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By Janet C. Bly. Today, shut out the world for a few minutes and treat yourself to one of these 31 short meditations. Each chapter in Janet Bly's month-long devotional guide is a sparkling gift of true anecdotes, enriched with relevant Scripture passages, and wrapped in a prayer to encourage your heart.
For many people, the word “industry” brings to mind images of sprawling factories belching toxic emissions in a blighted natural landscape. “Industrial” has become synonymous with pollution, human rights abuse, and corporate greed. In Industrial Evolution, Lyle Estill seeks to reclaim the term, with its original connotations of hard work, diligence and productivity, and to show how community-scale enterprise can create a vibrant, sustainable local economy. Industrial Evolution is a story of survival. It is about how the small group of committed entrepreneurs introduced in Small is Possible managed to keep their dream alive and thriving through the economic recession, emerging with a model of what a sustainable local economy might look like in a post carbon future. Compulsively readable and seasoned with light humor, this grassroots account demonstrates that ecological stewardship and enterprise at an appropriate scale can lay the foundation for abundance.
Industrial Evolution skips the doom and gloom and is all about solutions. By showing that it is possible to take the big out of industry, this book motivates people to work together in a meaningful way. Filled with inspirational tales of success, failure, perseverance, and real world experiences that anyone can relate to, Industrial Evolution is a must-read for activists, organizers, politicians, and anyone who cares about resilient communities.
This collection reflects the rhythm of farm life; where that most forgiving of animals, the horse, sets the pace and the range. These letters are addressed to the most fundamental need of people, land, and community nurture.
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The enterprising Lizzy Ida McReel has a dream — a piano of her own — and the fierce will to make it happen. However, growing up in rural Missouri in 1924 is not easy, and there are obstacles to overcome, including Papa's gentle resistance to such a luxury. With a loving family and community, Lizzy Ida works and makes decisions that influence the future in surprising ways. Despite an eventful year of setbacks, will she meet the challenge of getting a luxury of her own? Will the music in her heart be shared?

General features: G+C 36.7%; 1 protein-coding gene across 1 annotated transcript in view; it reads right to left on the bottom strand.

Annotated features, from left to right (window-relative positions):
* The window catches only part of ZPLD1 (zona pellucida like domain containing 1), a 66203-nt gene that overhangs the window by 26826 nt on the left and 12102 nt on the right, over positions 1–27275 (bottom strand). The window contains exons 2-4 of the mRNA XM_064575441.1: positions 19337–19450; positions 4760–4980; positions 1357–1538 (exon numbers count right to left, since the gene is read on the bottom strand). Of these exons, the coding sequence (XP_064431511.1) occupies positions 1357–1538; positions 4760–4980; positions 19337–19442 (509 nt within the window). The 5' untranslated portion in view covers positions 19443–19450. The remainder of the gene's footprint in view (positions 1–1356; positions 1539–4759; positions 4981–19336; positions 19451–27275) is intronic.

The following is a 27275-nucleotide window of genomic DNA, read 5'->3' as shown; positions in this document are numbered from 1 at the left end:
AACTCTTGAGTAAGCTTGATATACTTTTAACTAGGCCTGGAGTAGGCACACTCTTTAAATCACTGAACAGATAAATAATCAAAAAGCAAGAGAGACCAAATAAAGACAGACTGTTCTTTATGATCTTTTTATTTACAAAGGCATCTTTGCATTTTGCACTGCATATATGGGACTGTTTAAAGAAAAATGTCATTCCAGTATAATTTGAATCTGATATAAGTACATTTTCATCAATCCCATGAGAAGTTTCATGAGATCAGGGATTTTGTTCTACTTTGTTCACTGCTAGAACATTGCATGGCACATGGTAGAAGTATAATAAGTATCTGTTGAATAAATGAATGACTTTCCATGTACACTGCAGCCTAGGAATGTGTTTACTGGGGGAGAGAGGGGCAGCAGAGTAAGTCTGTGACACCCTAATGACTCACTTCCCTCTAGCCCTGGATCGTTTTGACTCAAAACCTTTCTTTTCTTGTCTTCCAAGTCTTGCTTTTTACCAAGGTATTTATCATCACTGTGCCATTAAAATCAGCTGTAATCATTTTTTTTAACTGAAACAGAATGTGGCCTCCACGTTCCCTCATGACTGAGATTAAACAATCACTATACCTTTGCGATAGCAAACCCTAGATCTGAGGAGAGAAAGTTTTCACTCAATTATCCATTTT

Clearance: $27.76 Helen Zoe Veit argues that the 20th century food revolution was fueled by a powerful conviction that Americans had a moral obligation to use self-discipline and reason, rather than taste and tradition, in choosing what to eat.
If you’ve ever wondered about the boundaries of humanity, More Than Human offers a vision of a world where we use our knowledge to improve ourselves, unhindered by the fear of change.
CLEARANCE $10.26 Mountain Justice tells a terrific set of firsthand stories about living with MTR and offers on-the-scene (and behind-the-scenes) reporting of what people are doing to try to stop it.
Mycorrhizal fungi have been waiting a long time for people to recognize just how important they are to the making of dynamic soils. These microscopic organisms partner with the root systems of approximately 95 percent of the plants on Earth, and they sequester carbon in much more meaningful ways than human “carbon offsets” will ever achieve. Most of these soil fungi are mycorrhizal, supporting plant health in elegant and sophisticated ways. The boost to green immune function in plants and community-wide networking turns out to be the true basis of ecosystem resiliency. A profound intelligence exists in the underground nutrient exchange between fungi and plant roots, which in turn determines the nutrient density of the foods we grow and eat.
In Nature as Measure, a collection of Jackson’s essays from Altars of Unhewn Stone and Becoming Native to This Place, these ideas of land conservation and education are written from the point of view of a man who has practiced what he’s preached and proven that it is possible to partially restore much of the land that we’ve ravaged. Wes Jackson lays the foundation for a new farming economy, grounded in nature’s principles and located in dying small towns and rural communities.
For 400 years, explorers, traders, and settlers plundered North American wildlife in an escalating rampage, but in the 20th century an incredible turnaround took place. Conservationists created wildlife sanctuaries, restored habitats, and imposed regulations on hunters and trappers. Over decades, they nursed many wild populations back to health.
Then, after World War II, something happened that conservationists hadn’t foreseen: sprawl. People moved into suburbs, and then kept moving outward. All the while, well-meaning efforts to protect animals allowed wild populations to burgeon out of control, causing damage costing billions, degrading ecosystems, and touching off disputes that polarized communities. The result is a mix of people and wildlife that should be an animal-lover’s dream, but often turns into a sprawl-dweller’s nightmare.
Deeply researched, eloquently written, and perceptively humorous, Nature Wars expresses the need for organic reconnection with our natural ecosystem by offering a provocative look at how Americans created an inadvertent mess.
CLEARANCE $11.19 Robert Swann was a self-taught economist, a tireless champion of decentralism, and the father of the relocalization movement. Swann's story is also the untold history of decentralism in the US. He associated with a constellation of vital, intelligent independent authors and activists, and ultimately co-founded the Schumacher Society.